Saturday, October 29, 2005 | Halloween is Monday and I don’t know who is more excited, me or my daughter, Alexandra.
This officially marks Alex’s third Halloween but it’s the first where she has grasped the fundamental aspect of the holiday – getting candy, eating candy and keeping Daddy from eating candy.
But even at that tender age, we could already tell she was a gifted child and would be smart enough to object by the time she celebrated her second Halloween.
We decided on a kitty cat because it’s classic and the last thing we wanted to do was dress her in an outfit of a TV character that would be dated by the time she was 16 – the age when the blame game begins (your mileage may vary).
We did that outfit last year, the first that she was able to say “frickerfreat” to people. She hadn’t quite mastered the details of the holiday. Whenever someone gave her candy, she gave some of it back. Not good, considering I’m trying to raise her to be a capitalist.
This year, she has been planning for Halloween for weeks. She has decided to be “a cat with whiskers and a tail” and is telling everyone she meets. Everyone. Including the FedEx guy.
She has also decided what my wife and I are going to wear. I am going to be a Dalmatian. Not just any dog but, specifically, a Dalmatian, and my wife is going to be a pumpkin.
We don’t know how she decided that (especially because my pregnant wife wasn’t showing when she made her decree). But who are we to argue? Oh yeah, we’re her parents. I keep forgetting.
Sure, the one night of trick-or-treating is the main event but we’ve been celebrating for the whole month by watching TV specials and movies about Halloween, trying different kinds of candy to see what Alex likes best (candy corn is currently No. 1) and canvassing costume shops to have her try on scary masks.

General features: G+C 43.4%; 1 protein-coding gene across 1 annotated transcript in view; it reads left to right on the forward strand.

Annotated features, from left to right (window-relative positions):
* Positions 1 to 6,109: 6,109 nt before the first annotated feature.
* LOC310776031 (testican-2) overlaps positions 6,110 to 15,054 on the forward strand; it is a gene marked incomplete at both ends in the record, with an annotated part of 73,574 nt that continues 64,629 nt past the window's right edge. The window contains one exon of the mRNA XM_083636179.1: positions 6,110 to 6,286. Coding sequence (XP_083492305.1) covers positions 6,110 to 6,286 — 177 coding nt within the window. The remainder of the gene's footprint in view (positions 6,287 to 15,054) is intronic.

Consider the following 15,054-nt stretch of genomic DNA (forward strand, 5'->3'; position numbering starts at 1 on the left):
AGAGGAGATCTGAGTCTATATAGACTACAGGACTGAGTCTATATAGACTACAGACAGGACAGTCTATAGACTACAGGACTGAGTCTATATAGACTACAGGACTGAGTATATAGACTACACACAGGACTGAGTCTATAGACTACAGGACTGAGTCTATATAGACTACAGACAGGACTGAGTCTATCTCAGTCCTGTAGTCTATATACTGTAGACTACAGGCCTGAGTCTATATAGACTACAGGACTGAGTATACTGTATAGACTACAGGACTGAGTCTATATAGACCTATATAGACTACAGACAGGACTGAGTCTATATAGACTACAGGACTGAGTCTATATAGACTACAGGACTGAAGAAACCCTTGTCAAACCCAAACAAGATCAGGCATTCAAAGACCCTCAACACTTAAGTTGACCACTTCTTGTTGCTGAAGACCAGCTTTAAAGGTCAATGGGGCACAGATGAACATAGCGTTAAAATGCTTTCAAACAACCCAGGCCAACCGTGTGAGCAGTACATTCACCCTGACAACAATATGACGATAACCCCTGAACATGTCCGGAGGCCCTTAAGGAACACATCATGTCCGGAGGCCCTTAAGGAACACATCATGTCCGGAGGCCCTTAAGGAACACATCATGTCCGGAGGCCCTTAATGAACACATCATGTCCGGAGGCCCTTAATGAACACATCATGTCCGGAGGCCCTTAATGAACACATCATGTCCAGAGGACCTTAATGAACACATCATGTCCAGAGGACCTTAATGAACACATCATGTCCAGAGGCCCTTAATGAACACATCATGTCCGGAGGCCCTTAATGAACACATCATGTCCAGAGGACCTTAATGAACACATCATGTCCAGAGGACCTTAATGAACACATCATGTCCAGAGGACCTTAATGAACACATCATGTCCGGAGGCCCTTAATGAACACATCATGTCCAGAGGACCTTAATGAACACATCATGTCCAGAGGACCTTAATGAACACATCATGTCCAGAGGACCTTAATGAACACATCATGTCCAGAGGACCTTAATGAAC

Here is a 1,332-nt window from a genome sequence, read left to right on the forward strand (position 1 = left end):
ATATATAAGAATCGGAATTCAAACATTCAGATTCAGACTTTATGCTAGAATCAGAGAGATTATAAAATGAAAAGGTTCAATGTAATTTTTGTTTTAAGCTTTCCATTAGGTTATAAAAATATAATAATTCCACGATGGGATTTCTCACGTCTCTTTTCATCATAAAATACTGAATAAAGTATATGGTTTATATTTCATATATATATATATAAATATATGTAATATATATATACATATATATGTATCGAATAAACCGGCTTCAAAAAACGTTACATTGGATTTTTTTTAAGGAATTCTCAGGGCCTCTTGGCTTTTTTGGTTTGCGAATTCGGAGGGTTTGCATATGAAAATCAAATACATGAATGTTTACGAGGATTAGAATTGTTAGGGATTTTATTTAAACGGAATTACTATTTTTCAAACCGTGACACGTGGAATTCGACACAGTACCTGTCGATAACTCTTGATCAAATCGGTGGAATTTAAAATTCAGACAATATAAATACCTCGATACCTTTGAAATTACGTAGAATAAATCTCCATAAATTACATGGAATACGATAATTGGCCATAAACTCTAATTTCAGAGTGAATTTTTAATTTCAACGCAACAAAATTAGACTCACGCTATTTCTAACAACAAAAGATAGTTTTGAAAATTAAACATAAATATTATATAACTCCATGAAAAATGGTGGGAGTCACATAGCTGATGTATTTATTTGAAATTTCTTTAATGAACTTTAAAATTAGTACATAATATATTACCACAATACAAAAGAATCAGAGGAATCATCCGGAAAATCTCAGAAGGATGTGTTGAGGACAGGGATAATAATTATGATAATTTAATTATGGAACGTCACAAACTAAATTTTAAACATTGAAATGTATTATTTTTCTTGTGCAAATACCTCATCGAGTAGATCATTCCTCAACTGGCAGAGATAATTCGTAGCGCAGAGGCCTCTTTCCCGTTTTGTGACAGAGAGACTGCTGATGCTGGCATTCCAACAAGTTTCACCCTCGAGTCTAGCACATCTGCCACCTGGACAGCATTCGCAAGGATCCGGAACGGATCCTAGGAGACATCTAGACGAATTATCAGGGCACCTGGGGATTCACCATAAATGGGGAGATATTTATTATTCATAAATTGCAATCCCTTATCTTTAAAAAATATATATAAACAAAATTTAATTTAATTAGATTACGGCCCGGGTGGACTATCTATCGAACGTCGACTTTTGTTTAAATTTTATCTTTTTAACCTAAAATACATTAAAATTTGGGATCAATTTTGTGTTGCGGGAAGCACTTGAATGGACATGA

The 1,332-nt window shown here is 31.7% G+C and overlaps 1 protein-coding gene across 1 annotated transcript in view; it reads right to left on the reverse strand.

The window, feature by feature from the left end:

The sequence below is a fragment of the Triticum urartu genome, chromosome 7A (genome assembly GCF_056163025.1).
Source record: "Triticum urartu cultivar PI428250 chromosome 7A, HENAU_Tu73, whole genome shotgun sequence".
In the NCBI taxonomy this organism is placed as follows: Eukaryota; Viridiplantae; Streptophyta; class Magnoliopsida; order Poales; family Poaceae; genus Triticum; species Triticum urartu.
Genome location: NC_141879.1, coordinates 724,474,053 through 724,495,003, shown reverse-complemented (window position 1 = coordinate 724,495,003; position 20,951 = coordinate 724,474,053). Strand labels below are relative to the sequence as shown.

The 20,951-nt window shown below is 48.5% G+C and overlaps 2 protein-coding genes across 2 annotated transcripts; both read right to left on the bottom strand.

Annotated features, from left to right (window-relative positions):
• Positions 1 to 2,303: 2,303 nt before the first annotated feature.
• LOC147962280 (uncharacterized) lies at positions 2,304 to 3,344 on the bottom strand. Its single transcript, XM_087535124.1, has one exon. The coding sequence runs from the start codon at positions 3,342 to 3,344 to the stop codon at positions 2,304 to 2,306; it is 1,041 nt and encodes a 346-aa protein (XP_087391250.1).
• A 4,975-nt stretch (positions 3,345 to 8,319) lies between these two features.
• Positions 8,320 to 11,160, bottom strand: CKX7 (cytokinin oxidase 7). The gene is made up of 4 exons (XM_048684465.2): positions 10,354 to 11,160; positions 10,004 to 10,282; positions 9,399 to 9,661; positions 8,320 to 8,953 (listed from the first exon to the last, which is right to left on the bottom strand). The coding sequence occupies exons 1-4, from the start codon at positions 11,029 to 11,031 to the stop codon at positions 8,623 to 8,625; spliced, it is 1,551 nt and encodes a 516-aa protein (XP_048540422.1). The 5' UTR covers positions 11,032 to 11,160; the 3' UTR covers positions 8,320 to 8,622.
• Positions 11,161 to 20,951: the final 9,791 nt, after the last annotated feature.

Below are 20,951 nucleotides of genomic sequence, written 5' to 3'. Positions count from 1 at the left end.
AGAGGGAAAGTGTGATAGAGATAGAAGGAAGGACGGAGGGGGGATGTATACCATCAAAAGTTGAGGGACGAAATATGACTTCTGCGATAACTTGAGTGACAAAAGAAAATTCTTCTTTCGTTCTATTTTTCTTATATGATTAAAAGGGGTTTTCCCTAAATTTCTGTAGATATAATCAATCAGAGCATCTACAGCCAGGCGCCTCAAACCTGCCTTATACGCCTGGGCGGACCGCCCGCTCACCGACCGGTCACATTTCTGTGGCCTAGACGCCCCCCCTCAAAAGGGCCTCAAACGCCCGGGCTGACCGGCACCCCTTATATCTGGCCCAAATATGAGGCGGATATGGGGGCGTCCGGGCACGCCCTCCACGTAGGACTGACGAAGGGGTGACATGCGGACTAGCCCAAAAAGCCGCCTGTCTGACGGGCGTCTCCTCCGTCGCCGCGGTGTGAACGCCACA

We also went to various butcher shops to check the prices on sacrificial animals. OK. We didn’t. I just wanted to make sure you’re still reading.
Last week, we added a new tradition and drove out to Lakeside to visit two pumpkin farms, Oma’s Pumpkin Farm and Victorian Gardens. Both have the Halloween spirit in different ways.
Victorian Gardens has kiddie slides, coin-operated rides, and lots of gifts like pumpkin butter. They also get their pumpkins from Manteca, Calif., which is fitting. You see, Manteca means lard in Spanish and they’re getting fat by charging mucho dinero for the Shetland pony rides.
Oma’s Pumpkin Farm is cheaper (just five bucks for the child) and doesn’t have as many attractions but does let kids slide down a hill of cotton seed, and pet some pigs and goats.
And since it’s a working dairy farm, Alex did get to see the sights and smells of farm life.
Discovery No. 1: There’s a reason the French word for “behind” sounds like the English words “dairy air” and Alex was shocked. The animals on her own Fisher Price farm don’t have the same odor.
My wife thought a baby calf had been born a few hours before our arrival and I wasn’t sure. Thanks to our discussion, Alex now knows and says the term, “womb juice.” If you meet us, don’t ask her to say it.
After picking out our pumpkin (which is now moldy), we took it home and started carving out a drawing designed by Alex as well as cooking the pumpkin seeds so we could eat them.
It was great teaching Alex some old Halloween traditions but since pumpkin seeds get stuck in your teeth and a moldy pumpkin turns to mush, we were reminded about the rule of traditions; they’re sometimes best anticipated than experienced.
Still, I’m looking forward to Halloween when she learns the biggest tradition of all: Letting Dad comb over all the candy so he can ensure safety (and remove the stuff he likes for his own consumption).
David Moye is a La Mesa-based writer who admits his favorite Halloween memory was in ninth grade when he dressed up as a thief and stole candy from the other kids.